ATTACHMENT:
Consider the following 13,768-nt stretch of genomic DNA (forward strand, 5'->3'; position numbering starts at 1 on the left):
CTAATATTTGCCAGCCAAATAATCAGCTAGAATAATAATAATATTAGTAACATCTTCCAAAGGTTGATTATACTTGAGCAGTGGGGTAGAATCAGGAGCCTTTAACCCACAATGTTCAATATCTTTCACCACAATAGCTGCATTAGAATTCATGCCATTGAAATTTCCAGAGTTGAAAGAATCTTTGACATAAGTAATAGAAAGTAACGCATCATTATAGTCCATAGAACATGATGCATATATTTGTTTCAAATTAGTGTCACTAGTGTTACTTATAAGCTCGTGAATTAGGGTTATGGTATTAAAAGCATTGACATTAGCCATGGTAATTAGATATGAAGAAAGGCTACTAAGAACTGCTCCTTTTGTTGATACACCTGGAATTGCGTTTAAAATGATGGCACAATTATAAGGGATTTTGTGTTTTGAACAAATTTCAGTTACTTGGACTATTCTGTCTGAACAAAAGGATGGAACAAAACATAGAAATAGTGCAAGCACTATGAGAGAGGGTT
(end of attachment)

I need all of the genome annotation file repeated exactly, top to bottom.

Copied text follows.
Consider the following 13,768-nt stretch of genomic DNA (forward strand, 5'->3'; position numbering starts at 1 on the left):
CTAATATTTGCCAGCCAAATAATCAGCTAGAATAATAATAATATTAGTAACATCTTCCAAAGGTTGATTATACTTGAGCAGTGGGGTAGAATCAGGAGCCTTTAACCCACAATGTTCAATATCTTTCACCACAATAGCTGCATTAGAATTCATGCCATTGAAATTTCCAGAGTTGAAAGAATCTTTGACATAAGTAATAGAAAGTAACGCATCATTATAGTCCATAGAACATGATGCATATATTTGTTTCAAATTAGTGTCACTAGTGTTACTTATAAGCTCGTGAATTAGGGTTATGGTATTAAAAGCATTGACATTAGCCATGGTAATTAGATATGAAGAAAGGCTACTAAGAACTGCTCCTTTTGTTGATACACCTGGAATTGCGTTTAAAATGATGGCACAATTATAAGGGATTTTGTGTTTTGAACAAATTTCAGTTACTTGGACTATTCTGTCTGAACAAAAGGATGGAACAAAACATAGAAATAGTGCAAGCACTATGAGAGAGGGTT